• It is best to avoid the beaches during the off season, and never leave items unattended on the beach as bag snatchers are prevalent.
  • It is to recommendable to exchange currency on the street. It is best to go to a casa de cambio, or money exchange office, an ATM machine, or a bank.
  • Take extra special care in downtown Lima. Only use a backpack if you are on guided Lima tours or with a large group, and carry it on your front.
  • Avoid downtown Lima when alone at night.
  • Keep your camera in a bag, and put it back after taking any photographs.
  • Beware of techniques to distract you and steal your belongings. Take special care in the bus stations and markets in Central Lima, at Arequipa’s San Camilo market, and the San Pedro market in Cusco. Never take valuables, purses, or bags into these areas, which are rife with pickpockets, thieves who slash bags to remove valuables, and jewelry and watch robbers.
  • Use caution at night—especially when alone. Avoid streets with poor lighting, or quiet streets. Take taxis at night, no matter where in Peru you are.
  • Always keep your bags with you, never leaving them unattended. This is especially true for bus terminals, hotel lobbies, airports, and other heavy tourist areas.

6: What currency do i need in peru?

If you are acclimating to Peruvian culture, the Miraflores suburb of Lima is a good home base. When it comes to organized tours Cusco, Lima, and other urban areas are often best initially explored in a group. This is known as a safe district, though it is highly recommendable to take the following safety precautions:

While Peru uses its own monetary unit, the ‘Nuevo Sol,’ it is wise for travelers to carry some US dollars just in case. If you bring US dollars, it is best to bring medium- to high-denomination cash bank notes. If dollar bills are marked or damaged, they might not be accepted in Peru.

It is best to carry an ATM card, as ‘hole in the wall’ ATM machines are generally available in Peru’s cities and large towns, and widely available in Arequipa, Cusco, Huaraz, Lima, Puno, and the Lima Airport. Travelers’ Checks in US dollars can be changed in most cities and large towns, though there may be a commission fee.

Major credit cards from international providers are often accepted in shops and restaurants, though you may be charged a fee.

Never change currency with cambistas, or street money exchangers. It is best to use a casa de cambio, or exchange bureau, or a bank when changing money. Ask the agent to provide you with billetes chicos, or small notes, like 10 or 20 sol notes. It can be difficult to get change for larger bills once outside of Lima. Before you turn over any US currency, count your soles carefully, also checking for forged notes.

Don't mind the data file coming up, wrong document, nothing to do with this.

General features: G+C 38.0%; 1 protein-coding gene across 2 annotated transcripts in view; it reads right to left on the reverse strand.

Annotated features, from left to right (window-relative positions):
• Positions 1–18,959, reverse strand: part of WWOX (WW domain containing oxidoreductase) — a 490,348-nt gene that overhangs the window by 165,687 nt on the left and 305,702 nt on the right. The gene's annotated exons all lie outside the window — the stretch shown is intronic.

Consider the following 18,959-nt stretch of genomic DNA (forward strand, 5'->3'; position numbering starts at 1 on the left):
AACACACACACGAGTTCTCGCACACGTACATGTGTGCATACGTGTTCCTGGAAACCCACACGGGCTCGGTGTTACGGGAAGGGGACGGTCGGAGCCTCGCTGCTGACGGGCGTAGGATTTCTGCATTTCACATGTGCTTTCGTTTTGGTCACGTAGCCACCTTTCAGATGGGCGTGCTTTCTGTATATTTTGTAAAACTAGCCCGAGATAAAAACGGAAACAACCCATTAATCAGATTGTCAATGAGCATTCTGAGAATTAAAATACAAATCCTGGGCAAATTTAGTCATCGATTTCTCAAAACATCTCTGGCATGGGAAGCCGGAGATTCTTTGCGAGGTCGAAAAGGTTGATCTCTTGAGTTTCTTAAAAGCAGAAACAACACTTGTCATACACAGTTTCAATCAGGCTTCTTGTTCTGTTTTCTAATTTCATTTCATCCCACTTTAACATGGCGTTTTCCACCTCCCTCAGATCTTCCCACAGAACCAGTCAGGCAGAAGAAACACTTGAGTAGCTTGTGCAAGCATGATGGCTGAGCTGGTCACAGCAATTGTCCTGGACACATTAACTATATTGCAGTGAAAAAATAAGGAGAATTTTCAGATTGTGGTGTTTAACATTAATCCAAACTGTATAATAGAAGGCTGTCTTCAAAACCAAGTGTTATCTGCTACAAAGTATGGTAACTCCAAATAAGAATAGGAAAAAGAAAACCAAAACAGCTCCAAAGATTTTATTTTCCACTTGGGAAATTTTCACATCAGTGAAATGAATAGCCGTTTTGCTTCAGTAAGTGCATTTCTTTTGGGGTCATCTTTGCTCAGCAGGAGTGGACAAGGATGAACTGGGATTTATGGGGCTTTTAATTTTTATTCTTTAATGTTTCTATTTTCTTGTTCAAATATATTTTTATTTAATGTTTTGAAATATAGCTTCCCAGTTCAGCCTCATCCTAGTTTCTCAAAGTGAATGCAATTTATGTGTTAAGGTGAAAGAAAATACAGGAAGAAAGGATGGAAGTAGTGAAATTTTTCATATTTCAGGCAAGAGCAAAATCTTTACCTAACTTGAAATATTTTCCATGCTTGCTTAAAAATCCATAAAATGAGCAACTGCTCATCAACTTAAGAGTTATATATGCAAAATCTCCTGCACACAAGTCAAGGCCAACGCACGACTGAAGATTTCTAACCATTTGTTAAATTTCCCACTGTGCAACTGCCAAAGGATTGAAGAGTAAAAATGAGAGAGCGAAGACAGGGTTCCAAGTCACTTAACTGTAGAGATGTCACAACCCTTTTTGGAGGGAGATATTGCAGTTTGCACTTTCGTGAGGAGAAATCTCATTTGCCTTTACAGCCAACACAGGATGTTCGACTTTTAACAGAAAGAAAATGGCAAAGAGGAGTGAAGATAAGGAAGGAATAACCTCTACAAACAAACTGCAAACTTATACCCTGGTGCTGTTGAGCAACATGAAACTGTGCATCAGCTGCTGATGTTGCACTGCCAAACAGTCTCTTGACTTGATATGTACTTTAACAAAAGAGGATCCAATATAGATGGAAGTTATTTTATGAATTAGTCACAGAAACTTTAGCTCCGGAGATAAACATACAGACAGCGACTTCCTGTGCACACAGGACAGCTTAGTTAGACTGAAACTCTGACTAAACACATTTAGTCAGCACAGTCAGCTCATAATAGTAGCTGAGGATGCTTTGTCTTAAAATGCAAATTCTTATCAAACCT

7: Do i tip for services in peru?

Tipping is a part of everyday life in Latin America. At restaurants, it is normal to tip about 10%. It is also appropriate to leave a tip for local staff when trekking, when on rafting, biking, and jungle expeditions, when on Machu Picchu tours, and when on organized Peru tours.

The amount of gratuity you choose should depend on the length of time the staff spent assisting you, and your satisfaction with the level of service provided. Please bear in mind that overly generous tips are counterproductive. When on multi-day Peru travel expeditions, consider giving $5-10 USD per day to the guide, and smaller amounts to staff like cooks, assistants, and drivers. It is best to tip in the local currency, using small bills.

8: Can yellow fever or malaria affect me while in peru?

If you are travelling to the Amazon basin, a Yellow Fever vaccination is required. Plan ahead, as inoculations are only effective after 10-14 days. Apply this same advice to Malaria.

9: Do travelers from the uk need a visa to travel to peru?

No prior visa is required for UK nationals to enter Peru. A visa valid for six months (183 days) will be issued upon entry.

10: What is the one thing i should know before beginning my trip?

The best piece of advice is to take half the clothing you think you will need, and two times the money. In a pinch, there are many markets to buy clothing and ample laundromats. Only bring one formal outfit if you plan to go all out at a fine restaurant. The lighter your pack the better—leave space for souvenirs when you travel Peru!.